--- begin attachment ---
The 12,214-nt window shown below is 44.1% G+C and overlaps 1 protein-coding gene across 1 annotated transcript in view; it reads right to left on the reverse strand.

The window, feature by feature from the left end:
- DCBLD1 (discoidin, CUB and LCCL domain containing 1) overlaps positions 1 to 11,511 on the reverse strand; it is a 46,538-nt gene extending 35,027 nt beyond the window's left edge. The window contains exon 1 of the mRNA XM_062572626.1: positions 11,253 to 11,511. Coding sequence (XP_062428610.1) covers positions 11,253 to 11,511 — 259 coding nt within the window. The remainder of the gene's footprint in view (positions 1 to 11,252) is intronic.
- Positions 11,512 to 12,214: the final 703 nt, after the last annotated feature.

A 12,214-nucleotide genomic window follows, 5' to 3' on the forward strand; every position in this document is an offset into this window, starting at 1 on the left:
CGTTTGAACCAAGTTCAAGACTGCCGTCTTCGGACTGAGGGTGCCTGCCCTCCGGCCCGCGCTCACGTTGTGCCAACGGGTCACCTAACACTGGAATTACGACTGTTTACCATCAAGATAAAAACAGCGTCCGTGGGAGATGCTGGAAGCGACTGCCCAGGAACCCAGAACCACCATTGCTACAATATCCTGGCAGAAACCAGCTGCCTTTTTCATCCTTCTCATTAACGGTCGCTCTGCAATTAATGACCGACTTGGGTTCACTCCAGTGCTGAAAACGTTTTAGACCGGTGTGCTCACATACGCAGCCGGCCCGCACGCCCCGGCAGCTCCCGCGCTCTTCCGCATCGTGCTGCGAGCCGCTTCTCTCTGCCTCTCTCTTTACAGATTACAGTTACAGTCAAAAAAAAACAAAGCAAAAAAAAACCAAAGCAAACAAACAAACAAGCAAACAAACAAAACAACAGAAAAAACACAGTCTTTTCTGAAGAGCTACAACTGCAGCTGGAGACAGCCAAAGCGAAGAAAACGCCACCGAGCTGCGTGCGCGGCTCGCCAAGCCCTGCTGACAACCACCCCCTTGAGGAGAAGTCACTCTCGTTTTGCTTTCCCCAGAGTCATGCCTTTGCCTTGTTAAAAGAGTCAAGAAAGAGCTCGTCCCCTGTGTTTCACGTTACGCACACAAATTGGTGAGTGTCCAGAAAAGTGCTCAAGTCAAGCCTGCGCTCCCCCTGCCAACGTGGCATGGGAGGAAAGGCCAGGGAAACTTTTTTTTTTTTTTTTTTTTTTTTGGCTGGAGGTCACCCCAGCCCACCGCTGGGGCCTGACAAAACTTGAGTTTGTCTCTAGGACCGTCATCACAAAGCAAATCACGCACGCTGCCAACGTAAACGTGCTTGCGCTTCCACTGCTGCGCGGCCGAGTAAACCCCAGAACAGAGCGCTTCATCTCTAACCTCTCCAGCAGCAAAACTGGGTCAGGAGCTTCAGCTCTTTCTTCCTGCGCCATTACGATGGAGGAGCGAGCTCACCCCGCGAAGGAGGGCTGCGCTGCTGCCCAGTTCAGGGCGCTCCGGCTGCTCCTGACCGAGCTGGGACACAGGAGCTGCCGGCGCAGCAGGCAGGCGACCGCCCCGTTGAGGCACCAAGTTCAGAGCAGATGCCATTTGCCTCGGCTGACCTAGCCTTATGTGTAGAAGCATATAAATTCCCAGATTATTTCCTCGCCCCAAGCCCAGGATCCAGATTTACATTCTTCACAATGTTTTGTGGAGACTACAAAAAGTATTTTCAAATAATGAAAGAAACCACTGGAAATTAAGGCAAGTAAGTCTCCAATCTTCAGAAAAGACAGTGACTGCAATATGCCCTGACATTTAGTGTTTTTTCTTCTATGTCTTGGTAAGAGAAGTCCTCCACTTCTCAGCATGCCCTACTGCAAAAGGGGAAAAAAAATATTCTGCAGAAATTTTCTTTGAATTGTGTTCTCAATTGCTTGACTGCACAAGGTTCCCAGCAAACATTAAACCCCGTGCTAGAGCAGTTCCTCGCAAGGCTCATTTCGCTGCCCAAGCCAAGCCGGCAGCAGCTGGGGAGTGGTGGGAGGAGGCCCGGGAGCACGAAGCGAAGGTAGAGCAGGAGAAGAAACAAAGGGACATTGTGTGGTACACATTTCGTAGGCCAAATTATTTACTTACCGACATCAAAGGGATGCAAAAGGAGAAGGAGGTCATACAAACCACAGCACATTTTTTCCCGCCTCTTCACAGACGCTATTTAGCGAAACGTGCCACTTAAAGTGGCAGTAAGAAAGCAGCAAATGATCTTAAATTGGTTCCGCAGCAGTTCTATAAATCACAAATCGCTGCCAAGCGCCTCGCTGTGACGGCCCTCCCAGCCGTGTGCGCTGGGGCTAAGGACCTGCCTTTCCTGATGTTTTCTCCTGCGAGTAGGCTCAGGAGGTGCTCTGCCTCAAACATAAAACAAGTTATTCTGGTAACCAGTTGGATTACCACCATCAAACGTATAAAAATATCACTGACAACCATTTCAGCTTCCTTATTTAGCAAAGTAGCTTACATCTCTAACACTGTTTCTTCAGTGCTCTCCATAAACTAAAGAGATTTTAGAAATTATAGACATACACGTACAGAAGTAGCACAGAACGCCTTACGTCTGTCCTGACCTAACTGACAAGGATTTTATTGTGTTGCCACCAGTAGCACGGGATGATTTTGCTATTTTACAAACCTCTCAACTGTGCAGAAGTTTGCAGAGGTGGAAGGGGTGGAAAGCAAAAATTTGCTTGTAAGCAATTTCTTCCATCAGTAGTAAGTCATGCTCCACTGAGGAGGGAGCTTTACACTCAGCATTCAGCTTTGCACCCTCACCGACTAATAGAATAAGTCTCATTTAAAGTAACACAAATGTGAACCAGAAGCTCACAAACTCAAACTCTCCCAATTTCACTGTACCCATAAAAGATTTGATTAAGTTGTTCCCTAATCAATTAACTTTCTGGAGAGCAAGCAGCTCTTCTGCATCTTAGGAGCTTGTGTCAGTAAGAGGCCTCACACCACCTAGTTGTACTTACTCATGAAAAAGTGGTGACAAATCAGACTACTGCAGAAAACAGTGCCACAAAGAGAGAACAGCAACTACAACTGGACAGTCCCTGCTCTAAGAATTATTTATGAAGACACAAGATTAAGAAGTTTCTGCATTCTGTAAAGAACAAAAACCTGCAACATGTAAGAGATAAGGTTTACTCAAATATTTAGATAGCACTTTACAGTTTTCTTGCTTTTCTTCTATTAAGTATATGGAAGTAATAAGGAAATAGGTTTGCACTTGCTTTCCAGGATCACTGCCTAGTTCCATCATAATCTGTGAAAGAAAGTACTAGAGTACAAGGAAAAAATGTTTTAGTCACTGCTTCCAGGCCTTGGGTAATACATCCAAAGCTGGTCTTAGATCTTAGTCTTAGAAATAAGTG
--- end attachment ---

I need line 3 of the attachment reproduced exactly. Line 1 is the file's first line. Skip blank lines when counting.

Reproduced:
- DCBLD1 (discoidin, CUB and LCCL domain containing 1) overlaps positions 1 to 11,511 on the reverse strand; it is a 46,538-nt gene extending 35,027 nt beyond the window's left edge. The window contains exon 1 of the mRNA XM_062572626.1: positions 11,253 to 11,511. Coding sequence (XP_062428610.1) covers positions 11,253 to 11,511 — 259 coding nt within the window. The remainder of the gene's footprint in view (positions 1 to 11,252) is intronic.